Being more mindful can help to improve performance at work and in everyday life. It’s well documented to increase positivity, improve levels of focus, and reduce stress.
We’ve all heard the buzzword, but what does mindfulness actually mean? For most people, it probably brings about the thought of mediation and relaxation, but that’s in. However, mindfulness is much more than that.
In its simplest form, mindfulness is having awareness in the present and a moment-by-moment focus.
It’s not something we are taught as we’re growing up, but you probably practice a lot of the techniques without actually realizing it.
Luckily, becoming more aware of how mindful you are is something you can learn and incorporate into your daily lives. It doesn’t have to be hard or time-consuming so it’s something you can start right away.
In this post, we are going to look at five ways you can make every day more mindful.
Let’s take a look.
You can start by doing short bursts of meditation throughout the day. It’s best to get a stopwatch so you can set it for two minutes.
During the two minutes, you should focus intently on just your breathing, which you can do with your eyes open or closed.
In the beginning, you may lose touch with your breath. If this happens, just let go of your thoughts and slowly bring all of your attention back to your breath.
Keep doing this as many times as you need to in the two minutes.
Slow Everything Down
These days most people’s lives are so chaotic. We have to meet deadlines, work long hours, and are always striving to achieve our very best.
For most of us, we never allow ourselves to slow down and be really present in the most important moments in our lives. By living like this we are missing out on so much.
If we can find more time to physically slow down, it will help us to mentally slow down too. This allows us to enjoy more of the simple pleasures of life.
Try taking a proper lunch break at work and go for a walk around the park, barefoot on the grass if you can. Really focus on the sensation of your bare feet hitting the ground.
When you get home from work, don’t rush to make a quick dinner. Slow down and put the effort in to make a nice meal and spend the time connecting with your loved ones.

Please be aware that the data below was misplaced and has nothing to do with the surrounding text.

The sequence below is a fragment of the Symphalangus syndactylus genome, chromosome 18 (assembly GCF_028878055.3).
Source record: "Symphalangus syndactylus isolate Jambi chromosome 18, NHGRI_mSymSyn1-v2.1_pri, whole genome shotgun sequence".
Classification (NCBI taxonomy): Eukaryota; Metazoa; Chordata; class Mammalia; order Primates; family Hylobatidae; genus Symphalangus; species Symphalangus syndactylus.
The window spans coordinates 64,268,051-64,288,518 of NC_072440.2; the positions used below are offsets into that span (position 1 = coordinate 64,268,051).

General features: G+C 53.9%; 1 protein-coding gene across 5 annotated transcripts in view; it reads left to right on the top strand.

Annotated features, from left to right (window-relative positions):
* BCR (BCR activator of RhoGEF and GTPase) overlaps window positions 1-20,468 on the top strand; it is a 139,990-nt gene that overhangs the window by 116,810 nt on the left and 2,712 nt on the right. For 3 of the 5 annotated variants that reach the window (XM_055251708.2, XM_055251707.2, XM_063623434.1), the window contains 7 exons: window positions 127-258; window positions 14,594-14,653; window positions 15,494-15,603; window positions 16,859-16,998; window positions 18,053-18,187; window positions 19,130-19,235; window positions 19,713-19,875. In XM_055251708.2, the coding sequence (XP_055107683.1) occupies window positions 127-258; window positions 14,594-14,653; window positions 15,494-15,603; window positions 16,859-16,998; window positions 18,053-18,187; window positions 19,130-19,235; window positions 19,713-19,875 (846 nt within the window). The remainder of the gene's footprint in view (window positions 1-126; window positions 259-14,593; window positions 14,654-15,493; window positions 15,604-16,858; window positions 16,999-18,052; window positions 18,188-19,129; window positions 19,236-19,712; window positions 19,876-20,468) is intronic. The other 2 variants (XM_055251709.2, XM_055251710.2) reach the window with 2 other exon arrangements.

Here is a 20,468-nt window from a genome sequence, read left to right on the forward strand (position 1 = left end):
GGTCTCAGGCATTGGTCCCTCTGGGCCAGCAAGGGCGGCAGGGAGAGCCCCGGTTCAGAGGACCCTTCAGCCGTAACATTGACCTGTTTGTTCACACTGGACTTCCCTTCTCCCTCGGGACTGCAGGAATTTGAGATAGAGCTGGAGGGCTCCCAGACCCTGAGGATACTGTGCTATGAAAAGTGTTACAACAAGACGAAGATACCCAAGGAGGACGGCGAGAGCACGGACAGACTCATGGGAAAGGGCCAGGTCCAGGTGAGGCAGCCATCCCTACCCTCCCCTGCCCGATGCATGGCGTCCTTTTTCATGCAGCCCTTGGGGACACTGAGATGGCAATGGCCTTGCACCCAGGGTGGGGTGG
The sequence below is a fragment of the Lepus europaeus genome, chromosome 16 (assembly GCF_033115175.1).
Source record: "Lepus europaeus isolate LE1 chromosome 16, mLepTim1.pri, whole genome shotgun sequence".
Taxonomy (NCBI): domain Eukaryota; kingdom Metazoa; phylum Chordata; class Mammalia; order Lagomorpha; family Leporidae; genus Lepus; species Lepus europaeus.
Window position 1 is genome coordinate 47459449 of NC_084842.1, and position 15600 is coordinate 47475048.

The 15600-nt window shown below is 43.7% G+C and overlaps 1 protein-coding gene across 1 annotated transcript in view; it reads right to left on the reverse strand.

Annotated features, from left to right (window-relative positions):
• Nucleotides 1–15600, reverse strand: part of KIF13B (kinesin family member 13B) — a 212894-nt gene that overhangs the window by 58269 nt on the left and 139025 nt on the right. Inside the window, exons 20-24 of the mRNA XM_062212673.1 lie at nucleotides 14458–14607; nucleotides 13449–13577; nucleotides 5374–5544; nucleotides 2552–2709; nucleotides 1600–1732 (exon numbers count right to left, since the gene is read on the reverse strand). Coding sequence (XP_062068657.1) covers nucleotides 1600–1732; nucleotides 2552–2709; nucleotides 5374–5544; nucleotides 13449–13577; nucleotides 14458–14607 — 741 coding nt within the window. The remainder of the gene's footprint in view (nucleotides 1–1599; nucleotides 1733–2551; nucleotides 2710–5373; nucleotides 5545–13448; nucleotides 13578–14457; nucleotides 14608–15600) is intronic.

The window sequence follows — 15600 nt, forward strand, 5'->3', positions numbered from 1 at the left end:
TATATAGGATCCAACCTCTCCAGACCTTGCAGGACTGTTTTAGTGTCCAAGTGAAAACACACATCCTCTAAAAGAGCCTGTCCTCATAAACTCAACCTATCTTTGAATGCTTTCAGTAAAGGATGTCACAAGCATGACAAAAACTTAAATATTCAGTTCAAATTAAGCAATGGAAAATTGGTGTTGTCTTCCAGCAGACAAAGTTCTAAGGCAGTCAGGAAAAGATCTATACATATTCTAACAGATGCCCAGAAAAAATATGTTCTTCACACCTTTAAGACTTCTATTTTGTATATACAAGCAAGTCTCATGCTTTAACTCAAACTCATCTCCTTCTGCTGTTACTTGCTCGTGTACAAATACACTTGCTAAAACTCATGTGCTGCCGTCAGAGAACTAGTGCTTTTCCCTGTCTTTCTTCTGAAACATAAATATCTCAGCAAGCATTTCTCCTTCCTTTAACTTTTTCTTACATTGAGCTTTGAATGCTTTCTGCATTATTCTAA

Stop Trying To Do Everything
For the last 20 years or so, being able to multi-task has been widely praised by society. People boast about how many jobs they can juggle at the same time on their resumes and at job interviews.
It’s actually a complete myth that multitasking makes us more productive. The facts are we get less done and it drains our energy faster.
By spreading ourselves too thinly across multiple tasks, we open ourselves up to more mistakes, we’re not more productive, just busier. Mentally and physically it can be exhausting.
Try to switch things up by focusing on one thing at a time. Be fully present in the task you are doing. By being mindful in completing the task, you’re less likely to make a mistake or miss any important details.
By completing each task, one at a time, you’ll feel less worn out and have more energy to complete your other tasks.
Enjoy Some Silent Time
In today’s world, taking time out to do nothing and just be silent is often frowned upon. We are all ingrained with the go, go, go culture that we probably never take the time to just sit somewhere in silence.
The thought of sitting somewhere in silence actually feels rather strange and not quite ‘right’. However, it’s a powerful tool you can use to be more mindful.
To start with, try taking some time out each day, even if it’s for just a few minutes to sit still and do nothing else. And by do nothing else, that means literally just sit still in silence with no distractions.
If you can, leave your phone and laptops in another room, or anything else that might distract you.
Really start to concentrate on being still and fully aware of the moment. All that exists for you in those few minutes is the here and now.
You’ll probably be surprised by how nice it feels to enjoy a few minutes of complete silence. Taking three minutes out of your day can actually give you so much back.
Observe Your Mind
By listening to your own thoughts and self-observation, mindfulness automatically flows into your life. Ironically, the moment you think you’re not being mindful is actually the moment you are being mindful.
The key to this is to become the observer. Instead of just listening to your own thoughts, you need to take a step back and observe your own thoughts. This allows you to watch your thoughts, without being swept along in everything you think.
Start trying to listen to the voice in your head more. But take the view that you’re the impartial witness. You’ll soon come to realize there is a voice in your head, but you are the one listening to it, instead of ‘being it’.
By doing this it allows you to not believe all of your own thoughts. You can start to question them, they are not always right. You’ll soon come to realize that you don’t have to always play them out in real life.
It will be hard to incorporate all of the above into your life at once. So pick a couple of ideas and set some weekly goals about how many times you want to practice each idea.
As with any new habit you start, it will take some time to get used to it. However, if you really want to see the results you need to persevere and stick with it.
Over time you will reap the benefits of being more consciously mindful every day.